Plantain are a giant banana-looking fruit popular in Latin, African and Caribbean cuisines, but are higher in starch, making them very chippable. When buying plantain, look for green ones - if they're yellow it means they're overripe.
2. Nori chips
Put some umami in your basket, baby. You'll need nori sheets and wonton wrappers for these chips, sealed together with a beaten egg before being fried in oil.
Beetroot has that colour that just says "healthy"; and because these magenta beauties are baked for 25-30 minutes rather than deep-fried, they are! In this recipe, they're part of chef Luke Nguyen's Asian-inspired take on English fish'n'chips, served up with some spice-coated salmon - but they're also perfect just as-is.
Sweet potato becomes seductively caramelly when baked or fried. These chips are sprinkled with paprika to balance the richness, and to provide an all-around flavour bang. They'd make a great sandwich addition or vegetarian burger filling, and pair dreamily with avocado and creamy sauces.
Give kale a break from being smoothie-ified and instead turn it into a cheese-coated snack. Maybe not as healthy as a green smoothie, but healthier than a regular deep-fried potato chip. Plus, they mean you can up your daily greens intake while eating chips.
If you want something that is close to a potato chip, but not potato, reach for cassava (also known as yuca), a tuberous starchy root popular in the subtropics. Their waxy, fibrous nature means they turn deliciously golden brown and crisp when fried. In this recipe, they're served as a crunchy side to Kokoda, a Fijian ceviche-style dish.
Parnsip chips are rich and sweet, making for a hearty chip. These ones are sprinkled with chia seeds for a little extra crunch.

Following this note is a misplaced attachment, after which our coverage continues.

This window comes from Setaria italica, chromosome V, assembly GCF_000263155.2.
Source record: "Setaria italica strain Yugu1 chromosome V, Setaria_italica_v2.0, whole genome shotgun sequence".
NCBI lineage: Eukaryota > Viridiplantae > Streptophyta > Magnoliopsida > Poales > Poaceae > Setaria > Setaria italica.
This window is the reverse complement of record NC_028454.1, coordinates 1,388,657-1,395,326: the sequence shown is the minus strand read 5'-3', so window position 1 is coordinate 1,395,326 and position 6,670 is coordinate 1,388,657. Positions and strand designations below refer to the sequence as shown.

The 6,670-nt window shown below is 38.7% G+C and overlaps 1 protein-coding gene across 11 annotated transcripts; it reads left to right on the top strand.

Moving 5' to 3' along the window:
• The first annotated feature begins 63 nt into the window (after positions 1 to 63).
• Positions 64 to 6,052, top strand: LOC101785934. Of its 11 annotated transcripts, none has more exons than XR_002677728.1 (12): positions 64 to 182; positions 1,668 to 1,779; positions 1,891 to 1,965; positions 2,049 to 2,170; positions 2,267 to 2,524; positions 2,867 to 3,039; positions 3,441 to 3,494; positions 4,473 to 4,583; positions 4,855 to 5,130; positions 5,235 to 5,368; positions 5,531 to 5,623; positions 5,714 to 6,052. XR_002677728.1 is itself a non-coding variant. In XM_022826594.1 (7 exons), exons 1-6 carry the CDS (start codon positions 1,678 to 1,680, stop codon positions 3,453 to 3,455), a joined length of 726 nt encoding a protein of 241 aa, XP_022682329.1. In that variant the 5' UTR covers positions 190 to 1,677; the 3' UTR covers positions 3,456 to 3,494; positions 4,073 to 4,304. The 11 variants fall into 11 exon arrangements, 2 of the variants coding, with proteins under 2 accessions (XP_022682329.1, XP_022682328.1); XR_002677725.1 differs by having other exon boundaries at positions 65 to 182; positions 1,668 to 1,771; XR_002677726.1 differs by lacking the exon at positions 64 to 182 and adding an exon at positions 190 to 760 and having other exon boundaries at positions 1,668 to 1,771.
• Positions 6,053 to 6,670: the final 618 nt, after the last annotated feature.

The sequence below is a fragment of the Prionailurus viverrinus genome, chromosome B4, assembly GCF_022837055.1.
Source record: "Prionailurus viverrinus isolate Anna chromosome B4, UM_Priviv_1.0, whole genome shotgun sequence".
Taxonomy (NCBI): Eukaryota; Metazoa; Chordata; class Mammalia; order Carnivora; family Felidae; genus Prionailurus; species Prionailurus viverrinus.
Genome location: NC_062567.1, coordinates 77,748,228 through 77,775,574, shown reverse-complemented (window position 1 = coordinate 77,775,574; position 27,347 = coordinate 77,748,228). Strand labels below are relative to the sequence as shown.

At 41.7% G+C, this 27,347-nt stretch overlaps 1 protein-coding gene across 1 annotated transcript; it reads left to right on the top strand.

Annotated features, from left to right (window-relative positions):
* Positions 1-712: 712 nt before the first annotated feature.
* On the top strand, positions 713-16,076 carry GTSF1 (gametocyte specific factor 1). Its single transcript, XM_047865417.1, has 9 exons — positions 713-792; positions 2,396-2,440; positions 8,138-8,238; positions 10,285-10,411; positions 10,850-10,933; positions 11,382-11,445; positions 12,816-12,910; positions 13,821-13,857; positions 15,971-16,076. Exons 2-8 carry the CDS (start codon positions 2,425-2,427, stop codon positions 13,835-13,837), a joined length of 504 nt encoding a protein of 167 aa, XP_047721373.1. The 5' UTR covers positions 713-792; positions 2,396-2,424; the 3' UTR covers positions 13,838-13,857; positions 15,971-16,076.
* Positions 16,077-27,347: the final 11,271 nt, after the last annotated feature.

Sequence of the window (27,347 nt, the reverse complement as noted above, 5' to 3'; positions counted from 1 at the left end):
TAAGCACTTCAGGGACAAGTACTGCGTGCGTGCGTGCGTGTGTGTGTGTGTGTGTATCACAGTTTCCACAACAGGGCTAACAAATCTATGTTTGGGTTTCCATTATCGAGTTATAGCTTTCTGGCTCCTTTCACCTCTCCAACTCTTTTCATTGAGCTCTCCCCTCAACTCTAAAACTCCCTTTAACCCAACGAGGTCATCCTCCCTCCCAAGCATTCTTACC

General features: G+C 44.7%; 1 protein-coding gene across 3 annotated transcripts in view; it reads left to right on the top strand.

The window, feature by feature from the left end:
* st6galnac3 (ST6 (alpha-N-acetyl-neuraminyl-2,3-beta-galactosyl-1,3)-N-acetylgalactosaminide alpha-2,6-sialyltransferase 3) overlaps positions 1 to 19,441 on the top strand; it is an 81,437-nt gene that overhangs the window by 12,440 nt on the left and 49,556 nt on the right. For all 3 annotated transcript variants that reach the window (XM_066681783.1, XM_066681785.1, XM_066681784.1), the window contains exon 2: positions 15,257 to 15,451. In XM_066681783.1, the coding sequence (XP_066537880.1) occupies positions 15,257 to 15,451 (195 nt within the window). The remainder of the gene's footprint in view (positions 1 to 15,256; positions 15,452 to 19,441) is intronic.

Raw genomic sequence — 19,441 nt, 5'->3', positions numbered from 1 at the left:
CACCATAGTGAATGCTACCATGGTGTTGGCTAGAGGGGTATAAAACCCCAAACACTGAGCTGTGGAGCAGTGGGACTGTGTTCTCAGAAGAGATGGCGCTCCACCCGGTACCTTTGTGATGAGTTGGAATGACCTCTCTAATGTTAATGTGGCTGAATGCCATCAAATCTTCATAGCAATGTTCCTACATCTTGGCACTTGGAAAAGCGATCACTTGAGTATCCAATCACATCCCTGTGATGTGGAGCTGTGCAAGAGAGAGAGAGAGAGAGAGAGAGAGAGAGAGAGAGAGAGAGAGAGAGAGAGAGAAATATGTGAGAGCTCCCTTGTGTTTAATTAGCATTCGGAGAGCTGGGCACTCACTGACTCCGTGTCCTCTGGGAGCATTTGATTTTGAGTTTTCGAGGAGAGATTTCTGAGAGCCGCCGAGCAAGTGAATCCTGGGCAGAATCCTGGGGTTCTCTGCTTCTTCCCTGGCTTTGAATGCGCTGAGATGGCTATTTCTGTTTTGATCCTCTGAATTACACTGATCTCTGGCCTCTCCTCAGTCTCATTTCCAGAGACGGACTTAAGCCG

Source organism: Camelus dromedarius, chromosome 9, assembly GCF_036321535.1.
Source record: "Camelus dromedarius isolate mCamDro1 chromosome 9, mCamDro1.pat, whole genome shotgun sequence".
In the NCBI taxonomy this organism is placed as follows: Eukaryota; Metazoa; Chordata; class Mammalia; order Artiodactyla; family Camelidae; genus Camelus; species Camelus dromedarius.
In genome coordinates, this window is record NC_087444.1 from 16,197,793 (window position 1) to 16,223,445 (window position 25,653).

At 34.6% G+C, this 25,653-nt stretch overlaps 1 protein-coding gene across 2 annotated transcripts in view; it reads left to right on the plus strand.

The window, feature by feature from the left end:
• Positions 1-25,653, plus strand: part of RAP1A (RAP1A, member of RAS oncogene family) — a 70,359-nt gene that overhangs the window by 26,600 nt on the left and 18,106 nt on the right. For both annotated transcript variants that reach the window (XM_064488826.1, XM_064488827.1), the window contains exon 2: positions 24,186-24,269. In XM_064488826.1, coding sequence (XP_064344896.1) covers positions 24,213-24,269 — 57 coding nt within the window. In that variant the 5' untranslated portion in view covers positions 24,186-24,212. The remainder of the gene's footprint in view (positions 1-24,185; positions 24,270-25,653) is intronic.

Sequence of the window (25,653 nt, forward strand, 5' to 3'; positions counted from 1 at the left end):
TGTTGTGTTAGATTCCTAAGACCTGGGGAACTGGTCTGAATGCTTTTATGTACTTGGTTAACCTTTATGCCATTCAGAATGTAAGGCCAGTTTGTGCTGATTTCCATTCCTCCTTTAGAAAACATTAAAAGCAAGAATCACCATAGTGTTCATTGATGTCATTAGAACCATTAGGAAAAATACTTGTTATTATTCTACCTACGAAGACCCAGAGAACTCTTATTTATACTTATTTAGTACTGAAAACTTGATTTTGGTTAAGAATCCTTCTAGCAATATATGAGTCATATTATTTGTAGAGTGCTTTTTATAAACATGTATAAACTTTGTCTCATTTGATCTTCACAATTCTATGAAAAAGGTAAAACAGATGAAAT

If you're a fan of the salt-and-vinegar-chip pucker, try this kale version. As well as a snack, they work well as a creative topping for soups. To make them, the kale is baked with coconut oil, apple cider vinegar and sea salt, making them a gloatingly healthy chip.
Pumpkin roasts up to make a great chip just as-is, letting its natural sweetness shine through and getting that nice chewy skin; but, for extra crunch and flavour, these ones are topped with aromatic breadcrumbs that are a cinch to make. Serve alone or alongside a roast, or add to a salad for some extra substance.
You may be more familiar with using cavolo nero in soups and sauteeing it for a side dish, but when baked it becomes bittersweet and paper-thin, with that "I'm eating something but really it's nothing so I can eat bowls and bowls of it" appeal.
These chips use the skin of Jerusalem artichokes - neither from Jerusalem nor an artichoke, but actually a cousin of the daisy flower. But we're not going to hold misleading naming conventions against the vegetable, particularly when its chips taste this good: earthy and slighty sweet, which is offset nicely with a little cider vinegar.
Unripe bananas, salt, pepper and vegetable oil are all that's required to create these sweet golden chippies.
13. Taro chips
Taro chips are a bit like a snazzy purple tie-dyed version of a regular potato chip, but also a little nuttier in flavour.
These would make the perfect game-watching-on-TV snack, particularly if you have people coming over and need substantial finger food. Grits are finely ground cornmeal (similar to polenta, but a different type of corn), and they make for soft-centred, crisp-outered chips.
Fresh poblano chilli grilled over charcoal, peeled and stuffed with cheese, dipped in light frothy egg batter, fried and served with a deeply satisfying tomato, onion and chilli sauce.
These little fritters are like a light and fresh spring falafel. They are soft and spiced, served with a slightly hot sesame dipping sauce.
Zucchini hummus is a fresher, lighter alternative to the chickpea variety and only takes a few minutes to prepare. Use as a base for vegetables, as a spread for sandwiches or as a dip. Adjust the flavour with different spices and eat within two days.
Thunder rumbling. Bitter broccoli rabe: sweetened with garlic, softened in olive oil, heaped on crisped bread. Just right.